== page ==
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Improving access to and quality of education is necessary condition to prepare a skilled workforce to advance a country from one economic level to the next level. However, increasing access to and quality of education alone is not sufficient without equitable learning for all. Equal opportunity on education affects an individual’s life because it has the potential to improve the ability to think critically, to solve problems and to make appropriate decisions. Indonesian government simultaneously improves access to and quality of education for all citizens. Although its efforts had noticeable impact, many of the targets to improve access to and quality of education nevertheless still have not been achieved and education inequality is still persistent. This dissertation studies the complex and multifaceted phenomenon of inequality in access to and quality of education. It uses analyses drawn from a multilevel multi-resource framework involving various nation-wide surveys, administrative datasets and experts’ interview data from three non-governmental organizations in Indonesia to comprehend some of the mechanisms behind the unequal access to and quality of education. It suggests that the impact of and interplays between human, social, economic, political and infrastructural capital at the individual, household, school, community and government level are important on inequality in access to and quality of education in Indonesia. Some of the questions discussed in the four empirical chapter of the dissertation include: Which characteristics at the level of municipalities, households and children help to explain why children never attend or drop out from school in Indonesia? To what extent and under which conditions can variations in preschool participation be explained by differences in household-level and community-level resources, and what is the moderating role of social capital? To what extent did the decentralization of Indonesia’s educational sector affect (variability in) educational attainment at the provincial and municipal levels? How can variations in the (gender and parental socio-economic status related gaps of) academic achievement of students attending private Islamic schools be explained by ideological and organizational differences of their schools? Which characteristics at the level of municipalities, households and children help to explain why children never attend or drop out from school in Indonesia? We examine the relationship between municipality and household characteristics and the likelihood of children out of schooling. Building on opportunity structure approach, we theorize that a set of municipality and household characteristics could either hinder or facilitate children to be out of school. Hypotheses are tested using data from 221,392 children, nested in 136,182 households in 497 municipalities. Multilevel multinomial analyses show municipality education expenditure can help prevent dropout but it could not attract children to attend school to begin with. In contrast, the availability of schools decreases the likelihood that children never attend school but it does not reduce dropout. High municipality poverty rates increase the likelihood of children never attending school, but they also lead to lower dropout rates. Family factors, such as wealth, education investment and educational background also reduce the likelihood that children are out of school. Belonging to a female-headed household increases the likelihood that children never attend or drop out from school. To what extent and under which conditions can variations in preschool participation be explained by differences in household-level and community-level resources, and what is the moderating role of social capital? Drawing on social capital theory, we theorize that high levels of household and community social capital not only lead to higher preschool enrollment rates, but also temper the negative effects of low socio-economic status on preschool attendance. Hypotheses on socio-economic status and social capital effects and their interaction were tested with Indonesian survey data, collected in 2009, on 43,879 children nested in 42,855 households in 14,774 villages. Multilevel logistic regression analyses confirm the strong negative main effects of low socio-economic status. In addition, low levels of access to modern mass media significantly decrease preschool attendance. Social capital represented by household association and community reciprocity increase preschool participation. Social capital based on perceived reciprocity compensates low-income parents that empower them to send their children to preschool. Our findings revealed three interplay mechanisms: (1) reciprocity can compensate low-income families for sending their children to preschool as a within-level cross-resource effect; (2) living in a higher trust strengthen the effect of association on preschool participation as a between-level single-resource effect; (3) residing in urban area reinforces the effect of associations but it weaken the effect of reciprocity on preschool participation as a between level cross resource effect consists in urbanization. To what extent did the decentralization of Indonesia’s educational sector affect (variability in) educational attainment at the provincial and municipal levels? We advance existing research by examining the influence of both municipal factors and other explanatory variables on educational attainment in Indonesia. In particular, we hypothesize that after decentralization, 1) educational attainment is higher compared to the pre-decentralization era, 2) regional variations in educational attainment will have increased, and 3) the fiscal capacity, degree of urbanization, and development will be higher; the higher the municipality’s mean year of schooling. The latter is also expected for the newly created municipalities of the past years. Hypotheses are tested using panel data on 5,541,983 respondents aggregated to 3,880 observations in 491 districts/cities in 32 provinces for the pre and post-decentralization periods. Multilevel analyses reveal that after decentralization, the length of schooling slightly increased but progress in the length of schooling slightly decreased. In addition, educational attainment variation between provinces slightly decreased but the variation among municipalities increased. Moreover, the degree of municipalities’ development and urbanization have a significantly positive impact on improving educational attainment while the fiscal capacity and the status of being a new municipality do not have a significant effect on extending the length of schooling. How can variations in the (gender and parental socio-economic status related gaps of) academic achievement of students attending private Islamic schools be explained by ideological and organizational differences of their schools? We investigate the effects of different organizational governance (tracks) and ideological organization (streams) of private Islamic schools on student achievement and achievement gaps. Drawing on an education production function approach, we outline differences in investment and resource allocation decisions across these tracks and streams. Hypotheses are tested using Indonesian data collected in 2013 on 156,952 students in 3,150 schools in 366 municipalities. Evidence showed that student achievement and achievement gaps vary over private Islamic school tracks and streams. Even though student achievement and achievement gaps are strongly determined by student and family characteristics, the results show that differences between school tracks and streams also play an important role. Moreover, this study found two interplay mechanisms: (1) attending in Traditionalist and Modernist streams significantly decrease the achievement of female students as an example of between-level and cross-resource effects; (2) being located in a municipality with a high poverty rate decreases the positive effect of madrasah on student achievement as a between-level single-resource effects.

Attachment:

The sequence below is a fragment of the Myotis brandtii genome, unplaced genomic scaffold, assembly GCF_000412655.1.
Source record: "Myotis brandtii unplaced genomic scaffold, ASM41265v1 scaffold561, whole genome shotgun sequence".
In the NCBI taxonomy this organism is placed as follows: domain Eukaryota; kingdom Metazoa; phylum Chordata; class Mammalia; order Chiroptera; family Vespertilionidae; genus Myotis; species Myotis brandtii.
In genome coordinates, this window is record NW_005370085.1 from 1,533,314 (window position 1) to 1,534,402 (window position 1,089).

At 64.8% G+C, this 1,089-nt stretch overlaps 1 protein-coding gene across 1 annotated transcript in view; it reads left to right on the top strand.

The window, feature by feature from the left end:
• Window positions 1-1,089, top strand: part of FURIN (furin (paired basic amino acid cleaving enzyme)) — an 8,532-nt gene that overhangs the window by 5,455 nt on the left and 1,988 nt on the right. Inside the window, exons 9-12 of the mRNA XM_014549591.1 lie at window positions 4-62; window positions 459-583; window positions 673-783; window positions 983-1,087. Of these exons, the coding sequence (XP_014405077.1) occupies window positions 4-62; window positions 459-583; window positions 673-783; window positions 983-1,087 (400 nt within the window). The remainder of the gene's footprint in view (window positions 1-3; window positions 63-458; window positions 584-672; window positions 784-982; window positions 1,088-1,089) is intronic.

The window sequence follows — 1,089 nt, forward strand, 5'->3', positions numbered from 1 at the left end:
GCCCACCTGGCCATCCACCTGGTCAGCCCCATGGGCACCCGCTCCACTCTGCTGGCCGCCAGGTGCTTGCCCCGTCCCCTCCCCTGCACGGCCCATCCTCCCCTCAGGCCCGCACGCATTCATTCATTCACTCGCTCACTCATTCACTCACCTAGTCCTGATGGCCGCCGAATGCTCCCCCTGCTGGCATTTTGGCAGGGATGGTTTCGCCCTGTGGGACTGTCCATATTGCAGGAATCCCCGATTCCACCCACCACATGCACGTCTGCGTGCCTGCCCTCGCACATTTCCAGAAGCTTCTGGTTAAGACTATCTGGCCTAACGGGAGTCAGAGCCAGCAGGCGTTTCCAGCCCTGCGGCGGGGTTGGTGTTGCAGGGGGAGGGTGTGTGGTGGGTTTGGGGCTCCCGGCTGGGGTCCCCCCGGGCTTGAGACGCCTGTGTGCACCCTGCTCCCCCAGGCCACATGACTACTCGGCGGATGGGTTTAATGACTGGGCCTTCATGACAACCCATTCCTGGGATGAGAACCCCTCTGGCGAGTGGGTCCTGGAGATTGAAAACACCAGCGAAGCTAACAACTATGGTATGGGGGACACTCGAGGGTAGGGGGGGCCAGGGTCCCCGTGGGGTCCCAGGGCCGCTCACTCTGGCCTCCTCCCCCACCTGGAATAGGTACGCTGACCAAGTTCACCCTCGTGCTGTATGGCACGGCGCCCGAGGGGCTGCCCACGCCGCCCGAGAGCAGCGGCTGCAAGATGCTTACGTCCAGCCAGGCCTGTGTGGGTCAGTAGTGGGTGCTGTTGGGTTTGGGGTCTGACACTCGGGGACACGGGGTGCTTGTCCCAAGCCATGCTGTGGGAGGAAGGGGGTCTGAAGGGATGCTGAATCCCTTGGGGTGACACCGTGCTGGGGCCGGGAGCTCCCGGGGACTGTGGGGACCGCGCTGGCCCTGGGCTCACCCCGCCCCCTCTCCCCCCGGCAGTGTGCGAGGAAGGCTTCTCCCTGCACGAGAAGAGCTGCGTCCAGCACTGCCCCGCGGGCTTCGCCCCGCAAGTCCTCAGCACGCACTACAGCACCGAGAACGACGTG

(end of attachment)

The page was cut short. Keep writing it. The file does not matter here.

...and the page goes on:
... In a report of the five essential factors found to be effective for learning in CPS, measures of teacher-student trust were defined by teachers who were perceived by students to be effective in keeping their promises, helping students feel safe and comfortable at school, who listened to their ideas, and who treated them with respect (Chicago Consortium on School Research 2016). As well, Muller (2001) found that students who perceive that their teachers care for their wellbeing, expect them to find success, listen to them, and praise them for their efforts are more likely to see improvements in academic achievement among their students. As well, teachers who use regular feedback and revision cycles through writing assignments to establish systems of communication with students (Lee and Schallart 2008), those who vocally communicate with assertiveness and responsiveness (Van Petegem et al. 2007), and those who show enthusiasm and variation in methods when teaching (Wooten and McCroskey 1996) have all been shown to enhance student well-being and build teacher-student trust. ...